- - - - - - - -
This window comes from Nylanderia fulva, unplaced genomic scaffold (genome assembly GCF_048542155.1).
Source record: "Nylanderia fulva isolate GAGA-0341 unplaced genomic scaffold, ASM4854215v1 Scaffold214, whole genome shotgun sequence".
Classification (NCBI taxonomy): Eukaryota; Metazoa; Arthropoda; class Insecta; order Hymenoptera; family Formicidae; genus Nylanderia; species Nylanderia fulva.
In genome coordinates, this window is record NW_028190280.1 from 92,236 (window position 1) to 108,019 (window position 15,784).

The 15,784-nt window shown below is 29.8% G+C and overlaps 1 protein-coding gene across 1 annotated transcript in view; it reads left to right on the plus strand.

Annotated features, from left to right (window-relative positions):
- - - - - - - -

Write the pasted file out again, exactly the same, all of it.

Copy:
This window comes from Nylanderia fulva, unplaced genomic scaffold (genome assembly GCF_048542155.1).
Source record: "Nylanderia fulva isolate GAGA-0341 unplaced genomic scaffold, ASM4854215v1 Scaffold214, whole genome shotgun sequence".
Classification (NCBI taxonomy): Eukaryota; Metazoa; Arthropoda; class Insecta; order Hymenoptera; family Formicidae; genus Nylanderia; species Nylanderia fulva.
In genome coordinates, this window is record NW_028190280.1 from 92,236 (window position 1) to 108,019 (window position 15,784).

The 15,784-nt window shown below is 29.8% G+C and overlaps 1 protein-coding gene across 1 annotated transcript in view; it reads left to right on the plus strand.

Annotated features, from left to right (window-relative positions):